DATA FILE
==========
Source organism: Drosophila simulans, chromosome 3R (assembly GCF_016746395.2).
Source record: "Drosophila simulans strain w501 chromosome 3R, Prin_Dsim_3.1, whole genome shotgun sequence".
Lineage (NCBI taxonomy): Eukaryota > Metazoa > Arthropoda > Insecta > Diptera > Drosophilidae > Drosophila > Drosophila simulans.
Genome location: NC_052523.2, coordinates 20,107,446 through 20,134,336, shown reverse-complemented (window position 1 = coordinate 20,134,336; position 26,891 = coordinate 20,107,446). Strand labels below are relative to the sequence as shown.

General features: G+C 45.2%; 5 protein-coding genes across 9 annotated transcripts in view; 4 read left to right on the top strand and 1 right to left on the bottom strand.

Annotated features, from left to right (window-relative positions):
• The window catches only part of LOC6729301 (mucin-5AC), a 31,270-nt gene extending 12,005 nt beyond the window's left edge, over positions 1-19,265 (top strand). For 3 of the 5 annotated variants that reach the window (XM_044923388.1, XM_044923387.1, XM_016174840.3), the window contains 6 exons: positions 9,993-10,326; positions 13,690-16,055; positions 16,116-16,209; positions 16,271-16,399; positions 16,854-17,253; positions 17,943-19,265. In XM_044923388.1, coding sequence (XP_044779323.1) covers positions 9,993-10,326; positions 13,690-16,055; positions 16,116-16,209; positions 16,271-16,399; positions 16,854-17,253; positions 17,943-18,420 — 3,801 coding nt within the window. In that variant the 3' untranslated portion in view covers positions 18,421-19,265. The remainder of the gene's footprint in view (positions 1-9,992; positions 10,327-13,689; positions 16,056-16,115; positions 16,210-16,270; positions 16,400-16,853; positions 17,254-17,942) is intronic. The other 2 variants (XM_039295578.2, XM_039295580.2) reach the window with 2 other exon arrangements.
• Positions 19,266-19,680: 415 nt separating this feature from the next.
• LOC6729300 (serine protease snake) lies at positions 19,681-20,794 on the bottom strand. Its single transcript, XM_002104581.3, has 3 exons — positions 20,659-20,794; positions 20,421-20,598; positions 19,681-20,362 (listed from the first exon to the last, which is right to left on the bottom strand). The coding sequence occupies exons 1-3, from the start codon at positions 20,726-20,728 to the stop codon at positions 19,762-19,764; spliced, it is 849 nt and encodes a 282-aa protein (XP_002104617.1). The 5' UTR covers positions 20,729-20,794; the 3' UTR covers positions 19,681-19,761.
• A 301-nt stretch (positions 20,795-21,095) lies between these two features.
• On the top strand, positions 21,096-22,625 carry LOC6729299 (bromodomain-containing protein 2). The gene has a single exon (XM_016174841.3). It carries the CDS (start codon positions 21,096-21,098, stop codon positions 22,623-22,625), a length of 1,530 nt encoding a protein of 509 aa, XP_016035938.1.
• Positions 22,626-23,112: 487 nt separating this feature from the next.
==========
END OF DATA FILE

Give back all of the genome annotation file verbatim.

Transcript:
Source organism: Drosophila simulans, chromosome 3R (assembly GCF_016746395.2).
Source record: "Drosophila simulans strain w501 chromosome 3R, Prin_Dsim_3.1, whole genome shotgun sequence".
Lineage (NCBI taxonomy): Eukaryota > Metazoa > Arthropoda > Insecta > Diptera > Drosophilidae > Drosophila > Drosophila simulans.
Genome location: NC_052523.2, coordinates 20,107,446 through 20,134,336, shown reverse-complemented (window position 1 = coordinate 20,134,336; position 26,891 = coordinate 20,107,446). Strand labels below are relative to the sequence as shown.

General features: G+C 45.2%; 5 protein-coding genes across 9 annotated transcripts in view; 4 read left to right on the top strand and 1 right to left on the bottom strand.

Annotated features, from left to right (window-relative positions):
• The window catches only part of LOC6729301 (mucin-5AC), a 31,270-nt gene extending 12,005 nt beyond the window's left edge, over positions 1-19,265 (top strand). For 3 of the 5 annotated variants that reach the window (XM_044923388.1, XM_044923387.1, XM_016174840.3), the window contains 6 exons: positions 9,993-10,326; positions 13,690-16,055; positions 16,116-16,209; positions 16,271-16,399; positions 16,854-17,253; positions 17,943-19,265. In XM_044923388.1, coding sequence (XP_044779323.1) covers positions 9,993-10,326; positions 13,690-16,055; positions 16,116-16,209; positions 16,271-16,399; positions 16,854-17,253; positions 17,943-18,420 — 3,801 coding nt within the window. In that variant the 3' untranslated portion in view covers positions 18,421-19,265. The remainder of the gene's footprint in view (positions 1-9,992; positions 10,327-13,689; positions 16,056-16,115; positions 16,210-16,270; positions 16,400-16,853; positions 17,254-17,942) is intronic. The other 2 variants (XM_039295578.2, XM_039295580.2) reach the window with 2 other exon arrangements.
• Positions 19,266-19,680: 415 nt separating this feature from the next.
• LOC6729300 (serine protease snake) lies at positions 19,681-20,794 on the bottom strand. Its single transcript, XM_002104581.3, has 3 exons — positions 20,659-20,794; positions 20,421-20,598; positions 19,681-20,362 (listed from the first exon to the last, which is right to left on the bottom strand). The coding sequence occupies exons 1-3, from the start codon at positions 20,726-20,728 to the stop codon at positions 19,762-19,764; spliced, it is 849 nt and encodes a 282-aa protein (XP_002104617.1). The 5' UTR covers positions 20,729-20,794; the 3' UTR covers positions 19,681-19,761.
• A 301-nt stretch (positions 20,795-21,095) lies between these two features.
• On the top strand, positions 21,096-22,625 carry LOC6729299 (bromodomain-containing protein 2). The gene has a single exon (XM_016174841.3). It carries the CDS (start codon positions 21,096-21,098, stop codon positions 22,623-22,625), a length of 1,530 nt encoding a protein of 509 aa, XP_016035938.1.
• Positions 22,626-23,112: 487 nt separating this feature from the next.